Now is a good time to set a date for your annual HOA board meeting if you haven’t already done so. Annual meetings are a common best practice to keep members informed and get them involved. You may be thinking that it’s going to be a waste of time because the majority of members don’t come to any meetings. There’s no doubt that this is one of the most challenging parts of planning the meeting, but there are ways to encourage members to attend.
You ran for the board on the platform of remodeling the clubhouse that has become outdated. What you haven’t shared with the members of the association is that your daughter is getting married next year and the clubhouse would be the perfect place for a reception.
The association has never charged for members to use the clubhouse for gatherings and you know that this will be a great way to save some money on the reception, but the brown plaid furniture will never go with your daughter’s theme for her reception.Read More >>
Every HOA's number one priority is the legal fiduciary responsibility to enhance and maintain their property. The only way to do that is by collecting HOA fees. That's why a clear collection policy is a must-have for your HOA board.
Sounds like fun, right? Maybe not. But the new year is a great time to communicate a detailed collection plan for HOA fees. By managing owners’ expectations about HOA fees and the need for timely payment, you can help your board (and especially your treasurer) meet their goals and reduce the need for costly HOA fees collection.Read More >>
It’s important for an HOA board to work on ending the year well. It doesn’t matter if your homeowners association plans around the fiscal or calendar year, the questions below apply to both. It’s not too late to ask yourself some of these questions and make a resolution to do these things in the New Year to come.
Many HOA boards think they have it all together and can easily manage the homeowners association on their own. But can they really? While there are various factors involved when it comes to whether or not a homeowners association can successfully be self-managed – such as how involved the board members are, the size of the Association, etc. – ultimately an HOA puts itself at risk if it tries to self-manage all the components that are part of the Association. Instead of rolling the dice on hoping for the best for your Association, learn what seven of those risks are and then consider where your Association stands.Read More >>
From time to time it’s a good idea for the HOA board to evaluate the homeowners association by giving it a check-up so to speak. Consider using the performance measures below to be filled out among board members. Take it a step further and send it out to the membership, requesting their anonymous participation. It may give your Board some great insight!Read More >>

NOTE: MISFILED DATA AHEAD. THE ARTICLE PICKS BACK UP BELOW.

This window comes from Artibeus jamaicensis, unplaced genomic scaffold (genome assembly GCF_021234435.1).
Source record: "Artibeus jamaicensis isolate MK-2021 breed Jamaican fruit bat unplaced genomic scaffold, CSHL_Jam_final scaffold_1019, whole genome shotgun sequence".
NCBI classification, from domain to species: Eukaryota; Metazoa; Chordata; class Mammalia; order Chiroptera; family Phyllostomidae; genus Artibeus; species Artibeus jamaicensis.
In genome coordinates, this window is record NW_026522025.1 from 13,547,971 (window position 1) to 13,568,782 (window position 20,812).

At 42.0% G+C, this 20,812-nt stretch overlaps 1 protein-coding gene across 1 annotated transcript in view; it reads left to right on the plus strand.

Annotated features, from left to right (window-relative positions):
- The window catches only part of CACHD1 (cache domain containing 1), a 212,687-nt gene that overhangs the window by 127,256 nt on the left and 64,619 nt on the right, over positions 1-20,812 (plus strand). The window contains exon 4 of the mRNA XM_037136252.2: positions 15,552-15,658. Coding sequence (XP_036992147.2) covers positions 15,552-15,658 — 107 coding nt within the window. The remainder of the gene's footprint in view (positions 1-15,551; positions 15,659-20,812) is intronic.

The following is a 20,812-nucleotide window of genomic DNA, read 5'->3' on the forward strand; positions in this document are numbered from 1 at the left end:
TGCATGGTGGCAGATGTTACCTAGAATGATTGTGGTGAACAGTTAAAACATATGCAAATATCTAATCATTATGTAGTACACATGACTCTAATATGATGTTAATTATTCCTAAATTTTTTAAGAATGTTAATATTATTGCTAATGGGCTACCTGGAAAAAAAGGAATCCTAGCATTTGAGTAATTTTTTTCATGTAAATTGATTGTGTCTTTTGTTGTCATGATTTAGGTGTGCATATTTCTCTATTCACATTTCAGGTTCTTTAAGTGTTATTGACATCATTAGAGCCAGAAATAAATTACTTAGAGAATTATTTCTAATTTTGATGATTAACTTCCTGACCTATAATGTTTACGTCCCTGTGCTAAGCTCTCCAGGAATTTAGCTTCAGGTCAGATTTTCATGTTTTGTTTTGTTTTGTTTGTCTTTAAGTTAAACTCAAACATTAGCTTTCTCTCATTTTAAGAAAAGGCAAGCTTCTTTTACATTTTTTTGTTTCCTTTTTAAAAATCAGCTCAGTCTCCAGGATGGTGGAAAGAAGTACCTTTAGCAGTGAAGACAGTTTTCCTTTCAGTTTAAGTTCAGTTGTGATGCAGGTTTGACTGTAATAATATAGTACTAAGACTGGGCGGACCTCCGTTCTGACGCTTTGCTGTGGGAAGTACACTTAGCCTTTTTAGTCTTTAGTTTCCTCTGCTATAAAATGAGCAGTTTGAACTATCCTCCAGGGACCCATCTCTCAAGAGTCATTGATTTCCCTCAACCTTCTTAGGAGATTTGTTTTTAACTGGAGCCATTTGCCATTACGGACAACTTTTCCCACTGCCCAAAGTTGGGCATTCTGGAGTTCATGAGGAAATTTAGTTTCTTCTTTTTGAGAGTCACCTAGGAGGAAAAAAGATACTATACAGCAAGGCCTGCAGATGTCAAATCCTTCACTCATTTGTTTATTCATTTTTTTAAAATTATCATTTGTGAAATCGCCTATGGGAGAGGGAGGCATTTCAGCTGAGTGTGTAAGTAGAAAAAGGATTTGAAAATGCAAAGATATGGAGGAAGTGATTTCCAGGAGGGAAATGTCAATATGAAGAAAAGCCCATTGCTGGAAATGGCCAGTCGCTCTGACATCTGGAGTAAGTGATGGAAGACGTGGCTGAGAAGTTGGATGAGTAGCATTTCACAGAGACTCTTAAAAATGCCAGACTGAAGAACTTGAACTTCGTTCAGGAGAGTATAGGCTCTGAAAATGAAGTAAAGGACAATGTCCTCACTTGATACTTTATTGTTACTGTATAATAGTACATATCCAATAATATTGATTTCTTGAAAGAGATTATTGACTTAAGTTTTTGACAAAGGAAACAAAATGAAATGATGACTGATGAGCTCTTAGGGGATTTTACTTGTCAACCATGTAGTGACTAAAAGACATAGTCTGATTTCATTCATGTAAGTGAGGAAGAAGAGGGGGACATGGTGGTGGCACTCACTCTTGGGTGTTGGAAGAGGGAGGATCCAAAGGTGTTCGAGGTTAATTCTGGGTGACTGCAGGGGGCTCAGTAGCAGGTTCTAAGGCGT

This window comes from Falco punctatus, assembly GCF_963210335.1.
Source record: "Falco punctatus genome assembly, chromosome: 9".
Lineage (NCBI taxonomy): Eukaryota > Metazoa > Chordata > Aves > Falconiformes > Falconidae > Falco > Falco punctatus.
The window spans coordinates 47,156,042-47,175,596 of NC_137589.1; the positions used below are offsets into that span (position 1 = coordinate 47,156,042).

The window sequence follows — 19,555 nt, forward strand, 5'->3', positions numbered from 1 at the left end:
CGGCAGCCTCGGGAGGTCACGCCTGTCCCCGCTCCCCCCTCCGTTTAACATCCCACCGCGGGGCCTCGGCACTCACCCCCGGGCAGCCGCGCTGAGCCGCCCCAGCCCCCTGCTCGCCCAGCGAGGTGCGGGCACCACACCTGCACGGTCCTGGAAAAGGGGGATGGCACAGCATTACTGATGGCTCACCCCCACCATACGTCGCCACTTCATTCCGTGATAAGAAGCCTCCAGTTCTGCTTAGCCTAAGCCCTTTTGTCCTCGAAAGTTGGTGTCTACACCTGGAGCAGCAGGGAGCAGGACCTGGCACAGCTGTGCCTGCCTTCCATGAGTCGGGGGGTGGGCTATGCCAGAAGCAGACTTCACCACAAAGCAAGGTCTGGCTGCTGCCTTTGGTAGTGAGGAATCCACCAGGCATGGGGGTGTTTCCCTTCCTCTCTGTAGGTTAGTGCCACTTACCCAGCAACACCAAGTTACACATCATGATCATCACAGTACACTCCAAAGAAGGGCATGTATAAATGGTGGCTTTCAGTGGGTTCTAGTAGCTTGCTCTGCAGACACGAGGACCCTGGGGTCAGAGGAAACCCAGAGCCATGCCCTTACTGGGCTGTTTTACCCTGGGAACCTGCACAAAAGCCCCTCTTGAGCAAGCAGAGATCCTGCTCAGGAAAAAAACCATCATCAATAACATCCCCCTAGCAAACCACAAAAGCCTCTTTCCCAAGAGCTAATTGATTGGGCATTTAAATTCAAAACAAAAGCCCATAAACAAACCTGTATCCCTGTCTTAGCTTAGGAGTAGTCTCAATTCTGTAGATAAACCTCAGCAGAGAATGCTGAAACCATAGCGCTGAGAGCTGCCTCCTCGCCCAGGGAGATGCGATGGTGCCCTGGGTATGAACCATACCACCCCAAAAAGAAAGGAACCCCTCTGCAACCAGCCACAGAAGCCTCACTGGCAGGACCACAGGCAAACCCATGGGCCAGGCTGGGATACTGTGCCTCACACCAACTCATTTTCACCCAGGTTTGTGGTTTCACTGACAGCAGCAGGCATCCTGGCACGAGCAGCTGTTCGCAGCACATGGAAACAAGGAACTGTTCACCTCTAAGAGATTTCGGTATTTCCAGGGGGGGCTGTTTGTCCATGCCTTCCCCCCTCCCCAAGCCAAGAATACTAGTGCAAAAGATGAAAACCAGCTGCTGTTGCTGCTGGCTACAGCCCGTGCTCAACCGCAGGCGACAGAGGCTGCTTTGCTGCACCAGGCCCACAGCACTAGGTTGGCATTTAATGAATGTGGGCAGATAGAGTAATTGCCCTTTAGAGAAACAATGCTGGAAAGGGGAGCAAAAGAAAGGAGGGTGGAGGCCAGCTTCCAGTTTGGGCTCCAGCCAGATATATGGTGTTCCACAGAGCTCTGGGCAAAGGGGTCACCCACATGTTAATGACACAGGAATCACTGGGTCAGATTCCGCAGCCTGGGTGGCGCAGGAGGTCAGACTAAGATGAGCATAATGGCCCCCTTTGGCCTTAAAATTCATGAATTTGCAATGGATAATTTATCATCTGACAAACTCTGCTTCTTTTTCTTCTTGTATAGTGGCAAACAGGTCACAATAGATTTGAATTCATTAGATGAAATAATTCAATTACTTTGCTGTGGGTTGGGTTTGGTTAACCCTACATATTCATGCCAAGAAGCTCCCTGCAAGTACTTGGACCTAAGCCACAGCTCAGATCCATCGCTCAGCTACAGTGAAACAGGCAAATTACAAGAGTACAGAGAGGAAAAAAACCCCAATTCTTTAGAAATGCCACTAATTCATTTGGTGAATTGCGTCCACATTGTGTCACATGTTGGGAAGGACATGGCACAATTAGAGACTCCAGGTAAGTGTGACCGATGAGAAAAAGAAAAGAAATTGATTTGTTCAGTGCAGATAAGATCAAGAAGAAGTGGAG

One common subject that often causes confusion in a homeowners association is grasping the difference between the maintenance responsibilities of an association and the items that are covered by the association’s insurance policy. Often owners and even HOA board members may not understand the differences between these two subjects.Read More >>
There are many small changes you can make to your outdoor and indoor surroundings to adopt environmentally conscious habits that could reduce your carbon footprint. Luckily, making careful choices can be easy with the right tools and information. Check out the following advice for taking a few small steps to a more sustainable living space. Remember to check the homeowners association CC&Rs for guidelines and possible restrictions prior to beginning any projects.Read More >>
HOA board members and Association homeowners regularly recycle soda cans and water bottles, but did you know that many other food and beverage containers and household items also are recyclable? Take a look at the list below for some guidelines for what you can put into your Association community-provided recycling bin and what should be handled by a waste management professional.Read More >>
All members of the HOA board are responsible for the Association’s overall financial health; but the treasurer has specific duties to protect the Association’s assets. These duties—and the authority to exercise them—are found in the homeowners association’s governing documents and also in state laws. It’s a big responsibility, but fortunately an HOA manager can help with many of the details.Read More >>